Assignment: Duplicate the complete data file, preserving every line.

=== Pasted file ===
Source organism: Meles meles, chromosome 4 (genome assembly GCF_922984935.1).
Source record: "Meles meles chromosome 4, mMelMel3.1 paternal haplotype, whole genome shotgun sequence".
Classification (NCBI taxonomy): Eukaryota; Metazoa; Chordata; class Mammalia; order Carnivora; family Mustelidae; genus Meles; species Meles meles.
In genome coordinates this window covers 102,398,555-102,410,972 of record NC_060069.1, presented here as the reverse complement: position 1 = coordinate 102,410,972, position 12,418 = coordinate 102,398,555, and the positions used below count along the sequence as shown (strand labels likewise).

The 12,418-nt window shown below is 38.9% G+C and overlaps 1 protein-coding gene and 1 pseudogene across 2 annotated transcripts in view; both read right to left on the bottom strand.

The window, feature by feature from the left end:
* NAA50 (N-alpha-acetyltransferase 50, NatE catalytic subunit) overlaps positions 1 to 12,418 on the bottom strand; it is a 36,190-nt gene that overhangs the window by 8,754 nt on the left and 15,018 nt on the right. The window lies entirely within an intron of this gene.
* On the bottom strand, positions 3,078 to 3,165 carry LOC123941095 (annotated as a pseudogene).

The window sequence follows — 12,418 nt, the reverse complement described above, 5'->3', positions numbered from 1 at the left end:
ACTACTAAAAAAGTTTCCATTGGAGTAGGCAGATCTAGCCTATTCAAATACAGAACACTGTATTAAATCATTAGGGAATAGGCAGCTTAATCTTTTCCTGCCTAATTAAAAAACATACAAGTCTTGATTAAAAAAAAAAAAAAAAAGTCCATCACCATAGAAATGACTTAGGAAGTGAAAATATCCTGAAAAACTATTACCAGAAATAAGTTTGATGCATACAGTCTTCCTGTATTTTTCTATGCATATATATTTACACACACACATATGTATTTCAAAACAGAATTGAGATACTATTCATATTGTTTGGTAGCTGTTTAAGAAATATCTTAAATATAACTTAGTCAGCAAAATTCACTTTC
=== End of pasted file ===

Source organism: Meles meles, chromosome 4 (genome assembly GCF_922984935.1).
Source record: "Meles meles chromosome 4, mMelMel3.1 paternal haplotype, whole genome shotgun sequence".
Classification (NCBI taxonomy): Eukaryota; Metazoa; Chordata; class Mammalia; order Carnivora; family Mustelidae; genus Meles; species Meles meles.
In genome coordinates this window covers 102,398,555-102,410,972 of record NC_060069.1, presented here as the reverse complement: position 1 = coordinate 102,410,972, position 12,418 = coordinate 102,398,555, and the positions used below count along the sequence as shown (strand labels likewise).

The 12,418-nt window shown below is 38.9% G+C and overlaps 1 protein-coding gene and 1 pseudogene across 2 annotated transcripts in view; both read right to left on the bottom strand.

The window, feature by feature from the left end:
* NAA50 (N-alpha-acetyltransferase 50, NatE catalytic subunit) overlaps positions 1 to 12,418 on the bottom strand; it is a 36,190-nt gene that overhangs the window by 8,754 nt on the left and 15,018 nt on the right. The window lies entirely within an intron of this gene.
* On the bottom strand, positions 3,078 to 3,165 carry LOC123941095 (annotated as a pseudogene).

The window sequence follows — 12,418 nt, the reverse complement described above, 5'->3', positions numbered from 1 at the left end:
ACTACTAAAAAAGTTTCCATTGGAGTAGGCAGATCTAGCCTATTCAAATACAGAACACTGTATTAAATCATTAGGGAATAGGCAGCTTAATCTTTTCCTGCCTAATTAAAAAACATACAAGTCTTGATTAAAAAAAAAAAAAAAAAGTCCATCACCATAGAAATGACTTAGGAAGTGAAAATATCCTGAAAAACTATTACCAGAAATAAGTTTGATGCATACAGTCTTCCTGTATTTTTCTATGCATATATATTTACACACACACATATGTATTTCAAAACAGAATTGAGATACTATTCATATTGTTTGGTAGCTGTTTAAGAAATATCTTAAATATAACTTAGTCAGCAAAATTCACTTTC